“Bears?” you say.

“Yes, bears!”

“But,” you argue, “This is a blog about dogs and puppies and very gentle ones at that. I didn’t think this blog was about bears!”

No, this blog is not about bears, even though our puppies sometimes look like little whitish-blonde teddy bears. But this post is about bears. And I would like to take you for a little trip of the imagination while I tell you about it.

I grew up in an area near where the wild black bears live. Often throughout my childhood I have seen wild black bears. In some parts of the country I hear they may not be very healthy and there may not be many of them in general, but where I lived they were quite healthy.  Sometime I would love to share the story of how we saw (and within 15 feet of us) the most beautiful black bear I have ever seen.  That story is very hard to put into words though, and I am not sure words can do it justice.   So, until I can figure out how to write it out in such a way as to show how beautiful he was: you will have to wait for that story.    In our area at large mother bears were often seen to have 3 cubs instead of the normal 1 or 2 that most bears have. I am not up-to-date as to whether or not their numbers are increasing or staying steady or diminishing but from my perspective they seem to be at least staying the same.  Come along and let me share just one of the several of my own personal experiences with bears.


There sat a cabin, way up on mountain. No, it’s not a mountain like those that the West boasts of but for this side of the USA it’s a good sized mountain. It had taken us 30 minutes to travel the few miles it took to get to the top. Winding roads with sheer drop off sides made my stomach tighten. Yet when we reached the cabin the view was breath-taking. Down in the valley was a winding snaking river and a road ran along side of it. It was the closest that civilization seemed and after such a long drive up that seemed rather far.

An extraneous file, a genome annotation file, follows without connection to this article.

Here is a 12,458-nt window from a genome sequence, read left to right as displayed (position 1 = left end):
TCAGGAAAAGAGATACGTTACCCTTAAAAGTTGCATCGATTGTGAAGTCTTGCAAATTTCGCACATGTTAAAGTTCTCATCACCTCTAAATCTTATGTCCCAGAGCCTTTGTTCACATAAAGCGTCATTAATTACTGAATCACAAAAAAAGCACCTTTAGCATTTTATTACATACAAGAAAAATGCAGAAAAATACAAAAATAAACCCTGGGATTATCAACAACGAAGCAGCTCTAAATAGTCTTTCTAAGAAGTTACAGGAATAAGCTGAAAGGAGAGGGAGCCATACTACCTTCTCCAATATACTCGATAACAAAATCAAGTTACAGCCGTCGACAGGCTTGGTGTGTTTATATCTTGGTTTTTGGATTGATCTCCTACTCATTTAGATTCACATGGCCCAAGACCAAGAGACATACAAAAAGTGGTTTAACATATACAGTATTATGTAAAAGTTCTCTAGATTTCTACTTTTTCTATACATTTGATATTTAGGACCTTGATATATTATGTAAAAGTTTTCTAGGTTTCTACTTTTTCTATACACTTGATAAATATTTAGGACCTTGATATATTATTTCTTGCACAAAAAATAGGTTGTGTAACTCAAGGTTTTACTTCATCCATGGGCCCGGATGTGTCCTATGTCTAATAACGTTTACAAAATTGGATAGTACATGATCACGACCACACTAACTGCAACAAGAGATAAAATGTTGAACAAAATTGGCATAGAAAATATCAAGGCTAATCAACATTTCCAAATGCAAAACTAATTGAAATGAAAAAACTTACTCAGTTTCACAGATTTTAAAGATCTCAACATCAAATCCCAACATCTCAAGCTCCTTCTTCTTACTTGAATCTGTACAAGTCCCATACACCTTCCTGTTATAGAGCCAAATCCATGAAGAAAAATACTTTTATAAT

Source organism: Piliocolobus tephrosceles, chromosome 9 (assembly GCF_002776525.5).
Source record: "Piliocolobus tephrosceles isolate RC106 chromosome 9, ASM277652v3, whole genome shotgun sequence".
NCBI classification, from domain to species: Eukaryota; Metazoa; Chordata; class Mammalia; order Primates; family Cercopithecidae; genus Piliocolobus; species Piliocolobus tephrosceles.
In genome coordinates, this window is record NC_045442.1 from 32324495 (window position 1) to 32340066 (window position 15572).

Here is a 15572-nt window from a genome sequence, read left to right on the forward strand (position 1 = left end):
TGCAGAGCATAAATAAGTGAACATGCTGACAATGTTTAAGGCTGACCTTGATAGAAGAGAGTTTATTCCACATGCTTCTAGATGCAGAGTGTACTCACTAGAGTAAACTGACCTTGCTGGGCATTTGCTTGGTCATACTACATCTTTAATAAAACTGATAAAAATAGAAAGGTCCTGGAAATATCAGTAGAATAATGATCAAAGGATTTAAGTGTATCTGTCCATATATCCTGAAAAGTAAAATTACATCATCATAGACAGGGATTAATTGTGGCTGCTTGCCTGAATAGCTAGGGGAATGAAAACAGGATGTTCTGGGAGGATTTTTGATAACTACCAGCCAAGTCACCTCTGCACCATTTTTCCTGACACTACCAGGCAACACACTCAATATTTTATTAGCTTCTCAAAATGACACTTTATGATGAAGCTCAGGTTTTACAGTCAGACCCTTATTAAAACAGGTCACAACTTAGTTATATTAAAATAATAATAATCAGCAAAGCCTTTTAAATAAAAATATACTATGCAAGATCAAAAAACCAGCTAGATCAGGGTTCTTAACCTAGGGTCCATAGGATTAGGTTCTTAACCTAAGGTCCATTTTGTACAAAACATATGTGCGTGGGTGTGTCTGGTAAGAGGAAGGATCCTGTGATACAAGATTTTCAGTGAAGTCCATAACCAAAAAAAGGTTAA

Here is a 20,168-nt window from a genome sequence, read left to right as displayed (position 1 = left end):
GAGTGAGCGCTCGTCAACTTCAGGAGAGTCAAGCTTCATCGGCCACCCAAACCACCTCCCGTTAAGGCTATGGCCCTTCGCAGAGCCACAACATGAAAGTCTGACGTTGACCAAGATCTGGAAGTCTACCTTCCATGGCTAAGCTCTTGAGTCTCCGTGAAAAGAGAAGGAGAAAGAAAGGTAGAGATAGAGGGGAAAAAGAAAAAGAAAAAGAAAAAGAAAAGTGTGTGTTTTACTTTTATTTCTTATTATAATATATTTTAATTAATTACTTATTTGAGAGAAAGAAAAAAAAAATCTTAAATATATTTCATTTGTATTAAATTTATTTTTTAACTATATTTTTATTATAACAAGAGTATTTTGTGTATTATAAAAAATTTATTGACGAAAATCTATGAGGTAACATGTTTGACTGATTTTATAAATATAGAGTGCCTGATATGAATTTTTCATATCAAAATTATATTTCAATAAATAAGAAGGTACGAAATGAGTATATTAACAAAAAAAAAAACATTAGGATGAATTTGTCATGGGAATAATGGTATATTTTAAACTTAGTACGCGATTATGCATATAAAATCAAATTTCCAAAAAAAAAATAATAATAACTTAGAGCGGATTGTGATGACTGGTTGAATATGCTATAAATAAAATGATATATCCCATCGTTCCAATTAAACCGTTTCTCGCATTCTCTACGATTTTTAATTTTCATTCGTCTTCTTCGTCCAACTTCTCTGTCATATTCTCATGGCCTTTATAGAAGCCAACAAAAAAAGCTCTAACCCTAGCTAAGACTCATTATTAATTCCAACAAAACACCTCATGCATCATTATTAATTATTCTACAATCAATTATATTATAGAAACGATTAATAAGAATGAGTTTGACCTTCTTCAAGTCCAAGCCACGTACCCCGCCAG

One of the best features the cabin had was a covered porch that ran the length of the cabin. Closer inspection of that porch showed teeth marks. Some fresher than others. Some animal, or more than likely several animals that like chewing on wood, had obviously been visiting quite a few times just to gnaw on the porch posts.  This was our first clue of just how wild an area we were in.


During the course of the week we enjoyed many lunches, and a few suppers, out on that porch.  It was a lovely spot to eat when the weather was not too hot or when there weren’t too many mosquitoes.

We  sat down to lunch and were enjoying the beautiful balmy weather and had almost finished eating when a movement caught my eye. When I looked, there I saw a cute little black bear cub! He was obviously about 1 year old and was still in that sweet teddy bear stage of babyhood.  He was looking curiously at us.


Quietly I told the others, so as not to cause alarm that would scare the bear away. Soon I saw another cub and another.  And we knew there must be a mother nearby.  Everyone stayed calm at least on the outside.  I think some were a little tense with wondering what might happen next.  Closer inspection showed that yes, there was a mother over behind a bush. I couldn’t see her very well but I knew she was there.  One of us went for the camera and began snapping pictures.


The  mother bear was very cautious and treed her cubs while she decided what to do next.  I had always heard that black bears are very quick tree climbers but they can climb much faster than I ever imagined. The cute little guys just climb up with the ease of a monkey. They don’t climb like monkeys though, because they use their front paws to pull themselves up and then put their back paws close to their front paws giving the overall effect of one of those wholly-bear caterpillars.



 Is there anything quite like meeting something in the wild?   I don’t remember feeling fear,  it was just an amazing experience, one of which we will never forget!  It’s fun to go to the zoo to see wild animals but it doesn’t match seeing them in the wild, especially if you know how to treat them with respect and know that if they have been treated properly they will also treat you with respect. This is true for the Eastern black bear at least. I don’t think its as true for some of the other wild bears.

What do you think? I wonder if any of you have some interesting bear stories to share?  Check back from time to time for the time that I will share some other “wild animal” stories.